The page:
12. Kim

    … a point echoed by Very Reverend Peter Catt from the Anglican Church of Australia’s Social Responsibilities Committee, who is also supporting the bill.

  13. David Irving (no relation)

    I hope, particularly if it’s passed, that this will give the Federal government the courage to revisit the Marriage Act.

  14. Kim

    I think there will be a federal bill, David, but as Mark said in the post, it’s likely to fail because a substantial number of Labor MPs will vote against under a conscience vote, and the Coalition (as with the LNP in Queensland) is saying it will vote against. Hopefully some Liberal MPs might summon up the courage to cross the floor.

    In the Queensland Parliament, Labor has a healthy majority, and the influence of the Catholic Right on the Labor caucus is a lot less than in some other states.

    Plus it’s pretty clear that despite the fact that this is a private member’s bill, it’s part of the Bligh government’s strategy to differentiate itself from the LNP, introduce some progressive reforms, and paint (accurately) Campbell Newman as captive to the fundies and rural hicks in his party.

  15. Greg

    @Kim

    Federal Liberal/Nat MP’s crossing the floor to vote on ammending the Marriage Act while Abbot is leader? Surely impossible.

    We know his homophobia and deeply conservative Catholic prejudices; he’s the Vatican’s man through and through. I can just imagine him making all kinds of dark threats to keep his MP’s on the straight and narrow as a vote approaches, if that vote ever happens. There’s no anger like self-rightous religious anger and Abbot has plenty of it, bubbling just below the surface. Then there’s the threats of excommunication from the Catholic church that might be made towards Abbot himself.

    But to get back on topic, kudos to Andrew Fraser. I hope the QLD Civil Unions bill gets up.

  16. Nickws

    Gillard has jumped, and it looks like national conference will allow members of federal caucus to exercise a conscience vote on this issue at some point, http://www.theage.com.au/opinion/politics/bring-on-debate-let-there-be-noise-20111114-1nfgm.html

    There are two other debates that will be lively. The first is on same-sex marriage. I am proud Labor has been at the forefront of changing laws to end discrimination against same-sex couples in so many areas. We have come a long way as a more inclusive and fair society in a relatively short time.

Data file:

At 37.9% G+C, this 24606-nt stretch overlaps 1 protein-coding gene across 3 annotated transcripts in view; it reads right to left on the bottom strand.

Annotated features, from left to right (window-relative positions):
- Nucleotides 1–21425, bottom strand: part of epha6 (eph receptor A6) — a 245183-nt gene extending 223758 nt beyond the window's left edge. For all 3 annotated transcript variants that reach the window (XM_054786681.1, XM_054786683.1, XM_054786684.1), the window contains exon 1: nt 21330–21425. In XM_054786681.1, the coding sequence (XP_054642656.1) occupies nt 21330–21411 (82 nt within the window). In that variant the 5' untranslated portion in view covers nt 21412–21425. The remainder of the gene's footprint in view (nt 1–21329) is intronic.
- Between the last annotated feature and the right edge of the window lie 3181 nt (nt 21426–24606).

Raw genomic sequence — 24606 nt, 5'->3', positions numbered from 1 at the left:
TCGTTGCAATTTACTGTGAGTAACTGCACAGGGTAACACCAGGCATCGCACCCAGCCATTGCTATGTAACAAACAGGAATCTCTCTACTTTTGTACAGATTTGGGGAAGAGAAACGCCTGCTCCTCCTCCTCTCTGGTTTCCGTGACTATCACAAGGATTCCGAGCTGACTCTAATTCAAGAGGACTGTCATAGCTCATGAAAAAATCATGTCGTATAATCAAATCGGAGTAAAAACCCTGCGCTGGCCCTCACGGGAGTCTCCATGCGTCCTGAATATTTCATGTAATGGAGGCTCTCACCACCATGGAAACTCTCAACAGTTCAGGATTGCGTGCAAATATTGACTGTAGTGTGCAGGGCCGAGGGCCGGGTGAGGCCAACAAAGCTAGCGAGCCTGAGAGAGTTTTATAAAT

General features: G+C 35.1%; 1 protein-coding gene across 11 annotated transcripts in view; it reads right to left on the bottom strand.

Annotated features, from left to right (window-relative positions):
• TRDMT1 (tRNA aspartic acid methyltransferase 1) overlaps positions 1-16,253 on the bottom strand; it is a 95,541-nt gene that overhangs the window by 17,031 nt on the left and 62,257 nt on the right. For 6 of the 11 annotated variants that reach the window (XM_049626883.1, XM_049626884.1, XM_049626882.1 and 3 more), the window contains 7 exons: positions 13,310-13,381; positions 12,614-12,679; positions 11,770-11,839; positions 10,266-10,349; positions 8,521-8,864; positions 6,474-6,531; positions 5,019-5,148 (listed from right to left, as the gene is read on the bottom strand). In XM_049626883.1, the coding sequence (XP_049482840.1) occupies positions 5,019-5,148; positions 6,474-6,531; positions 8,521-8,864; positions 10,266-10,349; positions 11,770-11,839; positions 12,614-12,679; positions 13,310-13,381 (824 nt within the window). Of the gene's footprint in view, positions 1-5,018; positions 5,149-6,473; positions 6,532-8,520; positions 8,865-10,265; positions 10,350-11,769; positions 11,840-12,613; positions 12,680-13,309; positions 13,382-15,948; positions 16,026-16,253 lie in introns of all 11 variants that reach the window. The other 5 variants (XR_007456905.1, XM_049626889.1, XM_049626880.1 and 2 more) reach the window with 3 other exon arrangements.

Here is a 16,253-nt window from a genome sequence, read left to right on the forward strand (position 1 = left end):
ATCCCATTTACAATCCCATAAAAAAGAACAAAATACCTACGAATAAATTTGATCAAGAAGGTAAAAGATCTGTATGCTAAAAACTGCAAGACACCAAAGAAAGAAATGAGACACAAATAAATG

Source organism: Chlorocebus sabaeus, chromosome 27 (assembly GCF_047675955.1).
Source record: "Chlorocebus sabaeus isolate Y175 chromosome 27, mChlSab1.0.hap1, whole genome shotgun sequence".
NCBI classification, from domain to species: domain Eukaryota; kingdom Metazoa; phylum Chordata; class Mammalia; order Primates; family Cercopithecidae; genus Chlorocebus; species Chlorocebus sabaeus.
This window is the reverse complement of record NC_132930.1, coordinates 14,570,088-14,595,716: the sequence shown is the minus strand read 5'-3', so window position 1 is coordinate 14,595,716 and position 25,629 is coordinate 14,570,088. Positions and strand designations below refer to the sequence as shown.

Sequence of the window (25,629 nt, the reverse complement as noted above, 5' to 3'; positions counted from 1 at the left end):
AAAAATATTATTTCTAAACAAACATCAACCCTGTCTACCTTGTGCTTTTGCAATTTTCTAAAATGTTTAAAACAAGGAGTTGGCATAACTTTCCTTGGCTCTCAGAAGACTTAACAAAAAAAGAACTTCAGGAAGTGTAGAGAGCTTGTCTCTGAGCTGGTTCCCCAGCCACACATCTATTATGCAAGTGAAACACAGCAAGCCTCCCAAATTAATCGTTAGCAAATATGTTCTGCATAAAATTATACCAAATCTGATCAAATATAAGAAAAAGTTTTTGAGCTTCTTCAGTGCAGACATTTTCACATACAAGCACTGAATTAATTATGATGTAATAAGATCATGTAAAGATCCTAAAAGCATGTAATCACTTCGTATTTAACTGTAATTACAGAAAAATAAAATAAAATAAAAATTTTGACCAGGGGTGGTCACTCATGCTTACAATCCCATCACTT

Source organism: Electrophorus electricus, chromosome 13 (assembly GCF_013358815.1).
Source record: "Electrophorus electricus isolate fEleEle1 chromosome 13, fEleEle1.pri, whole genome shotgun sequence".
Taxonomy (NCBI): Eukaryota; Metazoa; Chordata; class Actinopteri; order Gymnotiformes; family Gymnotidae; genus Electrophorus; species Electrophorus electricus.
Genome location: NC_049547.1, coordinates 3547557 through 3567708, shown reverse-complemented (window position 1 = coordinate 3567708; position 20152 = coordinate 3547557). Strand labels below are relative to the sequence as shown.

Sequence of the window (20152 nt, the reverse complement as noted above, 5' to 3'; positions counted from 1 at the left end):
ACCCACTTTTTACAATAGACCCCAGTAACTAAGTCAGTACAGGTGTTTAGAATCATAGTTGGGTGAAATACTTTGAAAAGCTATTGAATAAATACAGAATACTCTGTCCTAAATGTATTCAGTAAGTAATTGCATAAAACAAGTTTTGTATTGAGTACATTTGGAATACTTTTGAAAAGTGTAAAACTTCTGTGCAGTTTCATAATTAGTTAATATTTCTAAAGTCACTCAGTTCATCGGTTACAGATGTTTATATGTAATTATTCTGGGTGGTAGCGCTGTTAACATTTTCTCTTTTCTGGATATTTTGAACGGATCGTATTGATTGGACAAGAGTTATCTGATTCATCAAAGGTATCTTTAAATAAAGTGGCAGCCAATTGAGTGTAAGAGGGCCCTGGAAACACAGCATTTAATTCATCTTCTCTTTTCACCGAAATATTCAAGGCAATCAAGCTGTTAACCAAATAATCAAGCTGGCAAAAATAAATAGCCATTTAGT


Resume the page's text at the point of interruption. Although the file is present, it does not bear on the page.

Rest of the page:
However, I equally recognise the deeply held convictions in society on the questions of marriage. This diversity of public opinion is reflected in the passionate debate inside the Labor Party. Given the personal nature of the issue and the deeply held beliefs, I believe that in future it is appropriate that a conscience vote flow to Labor MPs. They should be free to vote in Parliament according to their own values and beliefs.

    Many will ask what my opinion is and where I stand in the debate. As I have said many times, I support maintaining the Marriage Act in its current form and the government will not move legislation to change it. My position flows from my strong conviction that the institution of marriage has come to have a particular meaning and standing in our culture and nation, and that should continue unchanged. The Labor platform currently reflects this view.

    This is a debate I have not shirked and it is one the party will hold. What we must do when that debate is over is to respect one another’s point of view.

    I agree with PM here, but I see a couple of flies in the ointment:

    (a.) Great. Bring on the Leftwing complaints about the need to enforce a yes vote for gay marriage, regardless of the fact Labor allowed conscience votes on those landmark bills to decriminalise homosexuality back in the day, regardless of the fact that the previous anti-gay-marriage regime has never been used to create any Clintonian ‘DOMA’ monstrosity (which would have forced all Labor MPs to cast a vote in favour of discrimation.)

    (b.) Has this policy breakthrough been achieved as part of a grand factional deal to also get the ALP platform amended to allow the sale of uranium to India? Gillard’s open letter contains mention of only two substantial ideas, and the uranium deal gets precedence over marriage law reform. Urrgh. The politics of the smoke filled backroom. No way the Greens could possibly connect the dots there and use this in some way against the ALP…